tnrkitect: (Default)
tnrkitect - Musings of an Unconventional Mind ([personal profile] tnrkitect) wrote2011-05-16 08:56 pm

Decisions, decisions...

My wife and I just got back from getting a walk through on a potential investment property that we are looking at buying and renovating. We have some serious discussions ahead of us.

The building itself is a traditional 2 story brick structure, just like in every small downtown across America built from the late 1880s to around 1940. In the image below, it is the white one with the flag in front.






The building is 25 ft wide and 100 ft long. It has load bearing masonry walls, and 2 floors. The first floor has about 16 ft ceilings, while the second floor only has about 8 ft ceilings. There is a cobbled together office area at the rear on the 1st floor, stairs, a single toilet with a utility sink under the stair, and an old, inoperable, mechanical lift that is original to the building (inoperable due to a major beam that supported the lift having failed where the lift cross beam ties into it). Currently aside from the storefront seen in the picture, there are boarded up windows on the ground floor rear, and one boarded up and one actual window that still has glass in it on the second floor rear.

There is still an original tin ceiling tile and cove trim on both floors, but about 30 percent of it is in rough, un-salvageable shape. The second floor floor structure seems weak, and judging by the condition of the tin ceiling on both floors, I'd say the building has had its fair share of roof leaks that went unfixed over the years, which might explain the weak floors. I weigh around 240 lbs, and the floors definitely had some "bounce" to them that wasn't supposed to be there. Also, there is evidence that the floor bows down in the center away from the side, supporting walls. Considering that the floor joists seem to be 2"x16"s on a 25 foot span, the bow is understandable.

There was evidence of roof structural damage in at least one place, as there was an attempt at shoring the roof up by sistering in new lumber and placing a (now bowed) 2x4 as a prop underneath one of the joists to help support it. As such, the roof structure is very suspect as well.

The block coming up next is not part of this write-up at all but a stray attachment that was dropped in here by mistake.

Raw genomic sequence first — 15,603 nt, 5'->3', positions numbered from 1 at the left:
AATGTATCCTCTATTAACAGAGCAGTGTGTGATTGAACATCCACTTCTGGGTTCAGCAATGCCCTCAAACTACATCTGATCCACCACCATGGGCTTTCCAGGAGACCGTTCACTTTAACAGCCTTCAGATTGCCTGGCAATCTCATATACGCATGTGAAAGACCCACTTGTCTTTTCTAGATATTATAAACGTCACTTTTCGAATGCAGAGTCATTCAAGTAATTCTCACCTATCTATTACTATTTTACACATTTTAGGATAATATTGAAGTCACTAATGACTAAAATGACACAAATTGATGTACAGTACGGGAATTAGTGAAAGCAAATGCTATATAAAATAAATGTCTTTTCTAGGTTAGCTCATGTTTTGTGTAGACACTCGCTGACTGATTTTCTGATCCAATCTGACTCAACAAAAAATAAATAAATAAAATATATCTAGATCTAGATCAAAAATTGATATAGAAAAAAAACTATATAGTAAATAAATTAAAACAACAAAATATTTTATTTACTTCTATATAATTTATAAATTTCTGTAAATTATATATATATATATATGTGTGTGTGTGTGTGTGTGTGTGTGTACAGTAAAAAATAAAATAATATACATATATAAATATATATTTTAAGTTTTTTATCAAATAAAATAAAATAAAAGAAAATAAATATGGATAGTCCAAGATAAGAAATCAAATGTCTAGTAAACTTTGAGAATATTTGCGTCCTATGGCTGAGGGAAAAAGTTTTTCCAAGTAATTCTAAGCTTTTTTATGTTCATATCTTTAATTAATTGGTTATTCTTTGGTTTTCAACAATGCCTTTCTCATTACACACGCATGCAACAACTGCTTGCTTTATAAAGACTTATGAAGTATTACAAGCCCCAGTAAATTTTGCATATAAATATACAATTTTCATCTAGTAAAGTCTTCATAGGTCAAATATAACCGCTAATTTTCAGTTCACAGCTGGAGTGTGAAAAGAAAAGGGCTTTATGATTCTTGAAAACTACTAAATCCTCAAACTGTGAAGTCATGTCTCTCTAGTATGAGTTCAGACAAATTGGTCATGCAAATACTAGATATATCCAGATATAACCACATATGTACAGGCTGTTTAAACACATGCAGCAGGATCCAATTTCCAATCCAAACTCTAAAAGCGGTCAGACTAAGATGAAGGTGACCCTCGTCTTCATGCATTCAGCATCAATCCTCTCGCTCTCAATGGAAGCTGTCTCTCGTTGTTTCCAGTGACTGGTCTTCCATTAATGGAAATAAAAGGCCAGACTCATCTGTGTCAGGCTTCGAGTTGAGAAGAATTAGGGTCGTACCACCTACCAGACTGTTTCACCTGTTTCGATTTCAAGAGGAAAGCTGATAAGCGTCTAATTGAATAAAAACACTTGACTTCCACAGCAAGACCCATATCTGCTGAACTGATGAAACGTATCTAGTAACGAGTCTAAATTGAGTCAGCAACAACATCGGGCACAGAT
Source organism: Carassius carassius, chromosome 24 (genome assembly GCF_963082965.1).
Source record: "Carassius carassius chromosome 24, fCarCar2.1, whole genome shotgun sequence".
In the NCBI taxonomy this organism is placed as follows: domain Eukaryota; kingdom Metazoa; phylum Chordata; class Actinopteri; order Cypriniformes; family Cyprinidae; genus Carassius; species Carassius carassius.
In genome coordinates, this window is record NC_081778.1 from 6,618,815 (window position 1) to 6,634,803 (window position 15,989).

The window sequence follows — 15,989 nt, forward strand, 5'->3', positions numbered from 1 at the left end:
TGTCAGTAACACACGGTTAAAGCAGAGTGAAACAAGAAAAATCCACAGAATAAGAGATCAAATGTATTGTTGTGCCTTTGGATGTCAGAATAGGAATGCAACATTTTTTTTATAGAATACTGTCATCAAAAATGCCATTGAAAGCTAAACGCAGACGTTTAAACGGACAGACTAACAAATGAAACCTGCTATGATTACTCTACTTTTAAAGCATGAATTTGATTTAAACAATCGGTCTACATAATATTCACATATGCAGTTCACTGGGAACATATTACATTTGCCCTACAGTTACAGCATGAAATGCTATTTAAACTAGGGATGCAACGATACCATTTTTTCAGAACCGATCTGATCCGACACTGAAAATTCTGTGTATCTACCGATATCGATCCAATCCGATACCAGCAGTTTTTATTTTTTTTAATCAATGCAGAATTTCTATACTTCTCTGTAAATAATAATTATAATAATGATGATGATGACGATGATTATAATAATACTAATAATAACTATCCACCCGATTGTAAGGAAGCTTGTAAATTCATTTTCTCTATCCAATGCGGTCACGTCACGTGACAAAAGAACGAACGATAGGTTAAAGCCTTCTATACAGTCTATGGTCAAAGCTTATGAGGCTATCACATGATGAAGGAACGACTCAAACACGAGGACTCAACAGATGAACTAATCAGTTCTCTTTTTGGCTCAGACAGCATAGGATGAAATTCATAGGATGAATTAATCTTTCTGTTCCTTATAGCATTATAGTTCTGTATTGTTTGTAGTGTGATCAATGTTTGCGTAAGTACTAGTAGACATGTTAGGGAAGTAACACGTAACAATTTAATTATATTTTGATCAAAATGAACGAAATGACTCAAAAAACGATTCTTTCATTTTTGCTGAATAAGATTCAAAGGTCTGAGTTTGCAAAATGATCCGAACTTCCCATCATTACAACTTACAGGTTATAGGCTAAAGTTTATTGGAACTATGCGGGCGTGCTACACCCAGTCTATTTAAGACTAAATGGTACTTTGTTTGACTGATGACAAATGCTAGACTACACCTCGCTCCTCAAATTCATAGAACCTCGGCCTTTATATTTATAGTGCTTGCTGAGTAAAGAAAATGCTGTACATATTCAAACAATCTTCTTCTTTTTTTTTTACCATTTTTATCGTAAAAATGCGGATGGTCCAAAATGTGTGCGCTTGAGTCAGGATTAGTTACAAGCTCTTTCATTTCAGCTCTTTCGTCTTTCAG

From outside on the ground, the parapets and coping do not look to be in the greatest of shape either, though I do not think the current roof is leaking, as this was the third or fourth day in a row that it has rained in the area and I saw no evidence of fresh leakage. There were two skylights that had been covered over.

Also, there was evidence that the upstairs used to have at least two windows overlooking main street, but those have been filled in.

Considering the shape of the building, the price is reasonable but a tad high I feel, but there is still more room for negotiation.


So, what would we do with this building?


Well, the plan would be to do a complete gut and rehab, converting the upstairs into 2,500 sf of residential, and the downstairs into leasable, class-A space.

To accomplish this would require the following:

Demo Phase:
1 - gut / salvage all useable materials from the inside, to include removing the second floor, structure and all.

2 - remove the roof and roof structure.

3 - scrape the peeling plaster away from the brick walls, going down to bare brick.

4 - punch openings through brick to install new windows on second floor, both on the front, and the side.

5 - remove existing single pane, bland 70s era storefront.

Structure Phase:

6 - install a new 2nd floor structure made up of wood columns, primary wood timber beams, and wood floor joists, with solid wood tongue and groove flooring. This floor would be about 4 feet lower than the current existing one, as it would give more space upstairs and still leave about 12 foot ceilings downstairs.

7 - install new stairs from 1st to 2nd floor, and from 2nd floor to roof.

8 - reinstall a new roof structure, using glu-lam joists to span the ~24 ft of clear space. This structure would need to have a load capacity of at least 40 lbs/sf if possible, as we would want the roof to be inhabitable. The roof would be either:

a - install a green roof. (budget permitting)

b - install a TPO cool roof, with pavers for a patio.

9 - install new double pane windows.

10 - install new, insulated storefront and doors, in a traditional style.


Finishing Phase:

11 - install stud walls for bathrooms (1 residential upstairs, 2 commercial downstairs), utility room (to include mop sink) downstairs, office and storeroom downstairs, kitchen upstairs, and laundry room upstairs.

12 - install plumbing, natural gas, and electrical, to include separate meters for upstairs and down, to include tankless water heaters for both floors.

13 - install finish surfaces, drywall downstairs, bead board upstairs.

14 - install VCT floor downstairs, finish wood floors upstairs.

15 - install cabinetry in kitchen

16 - install fixtures in bathroom, kitchen, and laundry room.

17 - install appliances.

*whew*

Now, looking at what we need to do above, sadly, I don't think we will be able to make the finances work. There is just too much that is needed to be done. Though I think someone else should be able to.

We could half-ass it (to put it bluntly) but that would just cause even more expensive repairs on down the road. Not to mention, I and Jessica both prefer to do things right the first time.

So, although the building has potential, we will have to pass. :-(